In mediation, the disputing parties present their problem to a neutral third person who is an experienced mediator. Investigation and documentation of the complaint is made and the mediator conducts meetings to openly explore the opposing positions and guide negotiation between the parties. If the parties do not reach a compromise on their own, the mediator presents a resolution of the dispute that the parties can either accept or reject. While mediation is non-binding, studies have documented a success rate of 85% when a mediator is employed to settle a dispute.

Asbestos

An association must provide notice to owners and non-owner residents of the project of the presence of asbestos. See California Health & Safety Code Sections 25915 et seq. There is some ambiguity regarding the applicability of the statutes. Sections 25915 through 25919.7 are part of Chapter 10.4 of the Health & Safety Code. Section 25919.2 states in part that “‘Building,’ as used in this chapter, means all or part of any ‘public and commercial building,’ … except that ‘building’ shall not mean residential dwellings.” However, Section 25915.2(d), also part of this chapter, states in part that other subparagraphs in Section 25915.2 “shall not be construed to require owners of a building or part of a building within a residential common interest development to mail written notification to other owners of a building or part of a building within the residential common interest development,” if certain conditions are met. The implication is that these requirements do apply in residential developments if the conditions are not met, or that a community association must meet the conditions when there is asbestos in a common interest development. Although there may be an ambiguity, we believe associations are better protected by following the requirements of Section 25915.2.

Children

California Associations are subject to the Fair Housing Act (“FHA”) and Unruh Act (“Unruh”). Unruh prohibits age discrimination. FHA prohibits familial status discrimination. “Familial status” discrimination is discrimination against a minor who resides with a parent, legal guardian, or person having authorized custody of the child. Qualified senior communities are generally exempted from these prohibitions. Use restrictions and rules should be scrutinized to ensure they do not discriminate against children in content or application.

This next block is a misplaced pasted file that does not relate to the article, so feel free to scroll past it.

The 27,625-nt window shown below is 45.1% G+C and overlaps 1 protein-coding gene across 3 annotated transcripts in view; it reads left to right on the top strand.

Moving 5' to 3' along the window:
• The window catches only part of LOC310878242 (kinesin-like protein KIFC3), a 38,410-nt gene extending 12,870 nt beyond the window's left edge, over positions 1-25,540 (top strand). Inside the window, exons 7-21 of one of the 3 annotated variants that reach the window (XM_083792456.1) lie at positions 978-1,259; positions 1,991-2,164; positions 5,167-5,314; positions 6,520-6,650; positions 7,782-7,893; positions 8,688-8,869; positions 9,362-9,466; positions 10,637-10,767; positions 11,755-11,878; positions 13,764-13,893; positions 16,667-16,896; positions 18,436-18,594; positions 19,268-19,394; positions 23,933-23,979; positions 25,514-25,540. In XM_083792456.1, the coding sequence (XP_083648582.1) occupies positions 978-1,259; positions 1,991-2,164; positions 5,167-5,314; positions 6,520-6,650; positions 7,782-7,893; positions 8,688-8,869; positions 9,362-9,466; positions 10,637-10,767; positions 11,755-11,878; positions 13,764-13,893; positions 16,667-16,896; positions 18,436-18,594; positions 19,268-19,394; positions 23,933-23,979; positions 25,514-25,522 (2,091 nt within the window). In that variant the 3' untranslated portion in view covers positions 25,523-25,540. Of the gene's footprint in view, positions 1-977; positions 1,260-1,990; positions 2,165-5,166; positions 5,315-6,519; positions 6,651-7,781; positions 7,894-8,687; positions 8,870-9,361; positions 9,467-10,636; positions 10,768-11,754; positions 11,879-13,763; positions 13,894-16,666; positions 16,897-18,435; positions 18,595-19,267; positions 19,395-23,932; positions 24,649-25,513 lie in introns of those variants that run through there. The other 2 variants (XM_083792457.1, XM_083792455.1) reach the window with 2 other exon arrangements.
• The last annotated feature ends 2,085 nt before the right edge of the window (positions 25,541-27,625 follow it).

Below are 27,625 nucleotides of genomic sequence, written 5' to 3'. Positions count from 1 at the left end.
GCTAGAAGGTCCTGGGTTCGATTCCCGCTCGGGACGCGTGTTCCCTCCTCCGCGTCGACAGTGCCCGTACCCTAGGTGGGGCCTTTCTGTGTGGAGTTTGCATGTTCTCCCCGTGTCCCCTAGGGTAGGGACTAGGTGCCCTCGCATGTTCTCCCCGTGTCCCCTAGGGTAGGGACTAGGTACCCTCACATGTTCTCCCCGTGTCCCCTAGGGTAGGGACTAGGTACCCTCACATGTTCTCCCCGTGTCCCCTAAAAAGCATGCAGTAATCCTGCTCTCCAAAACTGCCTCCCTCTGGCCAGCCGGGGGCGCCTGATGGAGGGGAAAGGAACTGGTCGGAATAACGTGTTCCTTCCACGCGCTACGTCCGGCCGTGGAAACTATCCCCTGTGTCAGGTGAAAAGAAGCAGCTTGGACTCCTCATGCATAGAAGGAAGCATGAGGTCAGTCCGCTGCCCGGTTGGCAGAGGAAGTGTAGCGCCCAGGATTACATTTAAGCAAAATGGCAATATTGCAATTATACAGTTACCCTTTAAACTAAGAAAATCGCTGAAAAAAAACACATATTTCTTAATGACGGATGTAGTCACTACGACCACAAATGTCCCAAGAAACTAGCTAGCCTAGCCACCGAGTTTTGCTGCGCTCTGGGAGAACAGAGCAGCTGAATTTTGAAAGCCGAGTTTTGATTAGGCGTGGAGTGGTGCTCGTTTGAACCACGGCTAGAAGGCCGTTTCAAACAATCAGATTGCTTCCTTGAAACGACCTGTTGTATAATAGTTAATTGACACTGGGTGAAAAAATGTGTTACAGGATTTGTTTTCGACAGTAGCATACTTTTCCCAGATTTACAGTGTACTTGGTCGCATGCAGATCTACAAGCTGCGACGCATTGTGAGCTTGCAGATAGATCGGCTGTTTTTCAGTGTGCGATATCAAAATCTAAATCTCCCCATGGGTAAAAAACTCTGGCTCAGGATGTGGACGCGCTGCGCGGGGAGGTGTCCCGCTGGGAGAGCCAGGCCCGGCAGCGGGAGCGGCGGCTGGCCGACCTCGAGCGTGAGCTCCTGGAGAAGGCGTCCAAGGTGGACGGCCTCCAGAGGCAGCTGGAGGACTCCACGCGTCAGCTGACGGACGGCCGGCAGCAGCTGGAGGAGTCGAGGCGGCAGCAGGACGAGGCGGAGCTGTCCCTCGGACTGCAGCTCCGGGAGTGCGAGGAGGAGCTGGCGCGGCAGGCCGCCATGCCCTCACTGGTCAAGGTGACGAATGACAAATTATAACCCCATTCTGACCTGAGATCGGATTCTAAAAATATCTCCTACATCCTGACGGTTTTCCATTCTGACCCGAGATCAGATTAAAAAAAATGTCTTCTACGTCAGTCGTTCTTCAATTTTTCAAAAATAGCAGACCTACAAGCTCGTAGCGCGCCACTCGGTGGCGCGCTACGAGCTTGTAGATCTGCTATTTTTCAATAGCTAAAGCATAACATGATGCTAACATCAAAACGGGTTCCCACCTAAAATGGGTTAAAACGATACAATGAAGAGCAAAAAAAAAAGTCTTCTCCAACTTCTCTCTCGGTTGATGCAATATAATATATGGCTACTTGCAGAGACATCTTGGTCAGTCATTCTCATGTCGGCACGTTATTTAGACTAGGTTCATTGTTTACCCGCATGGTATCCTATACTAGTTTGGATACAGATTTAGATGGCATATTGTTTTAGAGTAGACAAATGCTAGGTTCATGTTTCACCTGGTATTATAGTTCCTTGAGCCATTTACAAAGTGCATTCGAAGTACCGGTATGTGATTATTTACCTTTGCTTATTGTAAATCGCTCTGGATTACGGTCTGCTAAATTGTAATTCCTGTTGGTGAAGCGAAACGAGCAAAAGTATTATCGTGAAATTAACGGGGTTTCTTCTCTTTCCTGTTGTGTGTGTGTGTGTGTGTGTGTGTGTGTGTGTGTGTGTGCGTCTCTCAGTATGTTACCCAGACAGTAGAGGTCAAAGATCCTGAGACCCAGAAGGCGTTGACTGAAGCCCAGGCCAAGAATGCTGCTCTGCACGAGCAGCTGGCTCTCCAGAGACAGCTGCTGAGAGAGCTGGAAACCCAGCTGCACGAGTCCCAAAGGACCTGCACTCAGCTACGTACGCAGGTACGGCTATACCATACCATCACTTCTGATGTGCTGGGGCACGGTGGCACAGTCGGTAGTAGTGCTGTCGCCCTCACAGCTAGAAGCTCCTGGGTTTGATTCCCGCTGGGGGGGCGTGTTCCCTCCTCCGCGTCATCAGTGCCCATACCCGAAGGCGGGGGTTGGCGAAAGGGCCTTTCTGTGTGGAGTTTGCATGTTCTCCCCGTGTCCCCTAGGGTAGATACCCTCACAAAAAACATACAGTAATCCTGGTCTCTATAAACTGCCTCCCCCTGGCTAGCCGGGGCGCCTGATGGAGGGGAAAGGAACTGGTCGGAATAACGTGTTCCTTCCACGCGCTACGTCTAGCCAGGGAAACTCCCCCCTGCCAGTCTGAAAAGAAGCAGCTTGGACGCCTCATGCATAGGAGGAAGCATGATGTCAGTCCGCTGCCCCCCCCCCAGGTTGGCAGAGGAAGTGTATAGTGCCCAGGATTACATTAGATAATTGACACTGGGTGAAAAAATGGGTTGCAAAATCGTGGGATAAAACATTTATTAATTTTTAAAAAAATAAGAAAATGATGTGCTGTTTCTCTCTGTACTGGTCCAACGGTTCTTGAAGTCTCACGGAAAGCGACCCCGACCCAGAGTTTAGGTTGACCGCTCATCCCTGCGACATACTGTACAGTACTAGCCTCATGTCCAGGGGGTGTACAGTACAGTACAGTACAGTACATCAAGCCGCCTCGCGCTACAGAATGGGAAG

D&O Insurance

This stands for Directors and Officers Liability Insurance. D&O insurance is intended to defend and indemnify the directors and officers of an association and often the association itself, usually against claims made by other persons arising out of alleged losses or damage other than bodily injury or property damage and possibly other personal (non-bodily) injury losses, such as libel or slander, that are covered under the typical commercial general liability (“CGL”) insurance policy. For directors and officers to obtain the limitations against liability offered by Civil Code section 5800, associations must have D&O insurance in the amounts specified in the statute. See the Article, Insurance for Community Associations, for more information.

Employment Laws

The federal and state statutes and cases that define the rights, duties and obligations of employers and employees to each other. See also Employees. Associations with employees should always have an Employer’s Liability Insurance policy to protect against possible liability arising from the employment relationship.

Handicapped

An outdated expression implying a physical or mental disability. The term is used in the FFHAA, but disabled advocates and subsequent legislation use the term “disability.” While different laws contain slightly different definitions, a “handicap” or “disability” is generally held to mean a physical or mental condition which interferes with a person’s ability to perform life functions.

Litigation

The act or process of bringing a legal action in court. It entails filing a lawsuit, defending against a lawsuit, conducting discovery, filing motions, a trial before a judge and/or jury, any post-trial motions and appeals.

Open Meetings

A meeting of the board of directors, other than an emergency meeting or executive session. The Common Interest Development Open Meeting Act (Civ. Code §4900 et seq.) sets forth the requirements and parameters for open board meetings. Other than meetings properly held in executive session (Civ. Code §4935), all meetings of the board are open to association members. A “board meeting” is defined in Civil Code section 4090. Neither open nor executive session meetings may be conducted via a series of electronic transmissions, except under specified emergency circumstances following strict procedural requirements set forth in the Open Meeting Act. (Civil Code §4910) The Open Meeting Act is distinguished from the Brown Act, which applies to public commissions, boards and councils and other public agencies in California, and which does not apply to common interest developments.